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Maxed Out

  • Film
  • 4 out of 5 stars
VAN HAULIN' Consumers sell on a regular basis, just to keep up.
VAN HAULIN’ Consumers sell on a regular basis, just to keep up.

Time Out says

4 out of 5 stars

Fear films come in all sorts of shades: slasher, stalker, hillbilly’s breakfast, Japanese ghost story. Finally, we have one about credit-card debt. (Oh, you pay your bills on time? No debt at all? Get outta my face.) Using techniques hardly more elevated than those in a January horror flick, Maxed Out builds an impressive head of menace in its extreme depiction of America’s predatory lending practices. Mothers weep after their college kids commit suicide over Visa abuse. Reptilian collection agents happily compare themselves to “pirates...pushing you out on the plank.” Ministers insist on contributions from their destitute flock. Republicans push through bankruptcy legislation written by MBNA.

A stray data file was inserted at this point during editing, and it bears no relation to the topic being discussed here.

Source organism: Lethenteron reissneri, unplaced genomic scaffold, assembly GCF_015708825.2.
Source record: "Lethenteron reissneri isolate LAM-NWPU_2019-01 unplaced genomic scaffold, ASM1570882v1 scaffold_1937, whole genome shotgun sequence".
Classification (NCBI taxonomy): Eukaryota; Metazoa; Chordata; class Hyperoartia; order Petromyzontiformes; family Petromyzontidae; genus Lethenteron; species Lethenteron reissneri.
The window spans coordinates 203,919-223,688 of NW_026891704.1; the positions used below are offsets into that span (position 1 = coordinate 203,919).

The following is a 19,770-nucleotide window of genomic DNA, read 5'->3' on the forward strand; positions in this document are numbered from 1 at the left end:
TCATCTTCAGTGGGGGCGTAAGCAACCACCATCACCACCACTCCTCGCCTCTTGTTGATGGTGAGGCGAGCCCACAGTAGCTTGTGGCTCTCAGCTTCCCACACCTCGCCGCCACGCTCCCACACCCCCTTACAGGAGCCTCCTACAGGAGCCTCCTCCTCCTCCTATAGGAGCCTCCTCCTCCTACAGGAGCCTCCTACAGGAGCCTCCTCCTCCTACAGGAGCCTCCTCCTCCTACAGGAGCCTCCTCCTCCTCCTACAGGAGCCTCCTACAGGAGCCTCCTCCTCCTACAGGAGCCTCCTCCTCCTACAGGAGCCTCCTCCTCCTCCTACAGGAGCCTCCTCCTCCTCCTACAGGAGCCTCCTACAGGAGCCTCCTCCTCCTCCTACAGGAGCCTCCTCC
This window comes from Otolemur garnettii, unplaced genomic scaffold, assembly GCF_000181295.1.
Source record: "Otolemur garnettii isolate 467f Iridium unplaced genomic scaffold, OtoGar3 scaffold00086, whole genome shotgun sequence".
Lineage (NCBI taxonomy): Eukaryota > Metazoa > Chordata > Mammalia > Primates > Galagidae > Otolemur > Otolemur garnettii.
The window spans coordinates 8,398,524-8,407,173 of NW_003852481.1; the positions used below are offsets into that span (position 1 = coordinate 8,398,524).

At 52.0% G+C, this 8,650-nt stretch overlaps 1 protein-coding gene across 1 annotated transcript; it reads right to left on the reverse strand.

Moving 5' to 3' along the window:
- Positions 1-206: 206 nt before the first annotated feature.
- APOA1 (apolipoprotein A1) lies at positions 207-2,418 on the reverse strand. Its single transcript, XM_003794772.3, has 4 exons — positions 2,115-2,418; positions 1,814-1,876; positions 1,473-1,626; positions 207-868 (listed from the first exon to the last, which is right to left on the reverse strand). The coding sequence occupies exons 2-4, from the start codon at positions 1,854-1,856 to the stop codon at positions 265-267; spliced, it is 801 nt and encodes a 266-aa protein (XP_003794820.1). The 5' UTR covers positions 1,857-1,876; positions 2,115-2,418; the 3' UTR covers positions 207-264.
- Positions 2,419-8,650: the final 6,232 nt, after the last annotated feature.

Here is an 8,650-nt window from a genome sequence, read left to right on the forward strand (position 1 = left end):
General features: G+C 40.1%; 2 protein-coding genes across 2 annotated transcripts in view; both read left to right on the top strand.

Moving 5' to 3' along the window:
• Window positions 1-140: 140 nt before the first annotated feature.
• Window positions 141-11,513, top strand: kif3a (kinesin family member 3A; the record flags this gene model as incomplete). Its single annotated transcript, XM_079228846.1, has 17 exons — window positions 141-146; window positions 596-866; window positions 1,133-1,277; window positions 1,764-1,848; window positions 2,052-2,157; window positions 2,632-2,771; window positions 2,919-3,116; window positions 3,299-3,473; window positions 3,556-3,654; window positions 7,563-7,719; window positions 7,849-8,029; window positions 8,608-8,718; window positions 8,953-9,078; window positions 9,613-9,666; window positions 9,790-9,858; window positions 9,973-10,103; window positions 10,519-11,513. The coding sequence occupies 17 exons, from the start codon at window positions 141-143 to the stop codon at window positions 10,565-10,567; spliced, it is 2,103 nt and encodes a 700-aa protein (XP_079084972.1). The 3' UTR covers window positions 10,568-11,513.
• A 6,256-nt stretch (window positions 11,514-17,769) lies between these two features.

Truthfully, the situation isn’t much exaggerated. Director James D. Scurlock actually gains more traction in his documentary’s more sedate moments, such as the revelation that the government spends more money on bank interest than on defense and education combined. And while it’s always fun to sit in on a sumptuous Vegas lunch with the ever-saucy Robin Leach—himself a cognizant exploiter of our love of things we can’t afford—the documentary has a quiet voice of sanity in Harvard economics professor Elizabeth Warren, who sees the pattern approaching an endgame of zero worth. Do not see this film if you worry about money. (Opens Fri; Cinema Village.)—Joshua Rothkopf

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